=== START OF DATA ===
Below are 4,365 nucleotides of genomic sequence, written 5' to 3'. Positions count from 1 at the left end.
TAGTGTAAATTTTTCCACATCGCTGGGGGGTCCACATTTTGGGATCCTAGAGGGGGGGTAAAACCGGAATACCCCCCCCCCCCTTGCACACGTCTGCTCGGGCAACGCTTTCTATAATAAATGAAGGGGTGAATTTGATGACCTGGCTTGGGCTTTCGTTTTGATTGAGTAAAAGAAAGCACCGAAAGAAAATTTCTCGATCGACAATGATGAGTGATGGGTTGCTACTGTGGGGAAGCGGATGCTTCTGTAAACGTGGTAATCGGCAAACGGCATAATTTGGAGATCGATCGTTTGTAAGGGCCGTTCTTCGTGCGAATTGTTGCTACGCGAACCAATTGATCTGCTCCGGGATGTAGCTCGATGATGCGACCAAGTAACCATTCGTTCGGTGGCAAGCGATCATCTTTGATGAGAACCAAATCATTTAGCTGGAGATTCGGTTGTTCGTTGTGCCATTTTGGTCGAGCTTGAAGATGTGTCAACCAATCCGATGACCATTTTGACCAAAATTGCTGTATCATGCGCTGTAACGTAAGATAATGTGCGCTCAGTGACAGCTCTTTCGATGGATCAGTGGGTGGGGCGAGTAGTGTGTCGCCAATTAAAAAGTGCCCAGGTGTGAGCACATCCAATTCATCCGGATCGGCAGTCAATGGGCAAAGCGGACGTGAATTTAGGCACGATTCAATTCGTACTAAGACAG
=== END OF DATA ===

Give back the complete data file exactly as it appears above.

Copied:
Below are 4,365 nucleotides of genomic sequence, written 5' to 3'. Positions count from 1 at the left end.
TAGTGTAAATTTTTCCACATCGCTGGGGGGTCCACATTTTGGGATCCTAGAGGGGGGGTAAAACCGGAATACCCCCCCCCCCCTTGCACACGTCTGCTCGGGCAACGCTTTCTATAATAAATGAAGGGGTGAATTTGATGACCTGGCTTGGGCTTTCGTTTTGATTGAGTAAAAGAAAGCACCGAAAGAAAATTTCTCGATCGACAATGATGAGTGATGGGTTGCTACTGTGGGGAAGCGGATGCTTCTGTAAACGTGGTAATCGGCAAACGGCATAATTTGGAGATCGATCGTTTGTAAGGGCCGTTCTTCGTGCGAATTGTTGCTACGCGAACCAATTGATCTGCTCCGGGATGTAGCTCGATGATGCGACCAAGTAACCATTCGTTCGGTGGCAAGCGATCATCTTTGATGAGAACCAAATCATTTAGCTGGAGATTCGGTTGTTCGTTGTGCCATTTTGGTCGAGCTTGAAGATGTGTCAACCAATCCGATGACCATTTTGACCAAAATTGCTGTATCATGCGCTGTAACGTAAGATAATGTGCGCTCAGTGACAGCTCTTTCGATGGATCAGTGGGTGGGGCGAGTAGTGTGTCGCCAATTAAAAAGTGCCCAGGTGTGAGCACATCCAATTCATCCGGATCGGCAGTCAATGGGCAAAGCGGACGTGAATTTAGGCACGATTCAATTCGTACTAAGACAG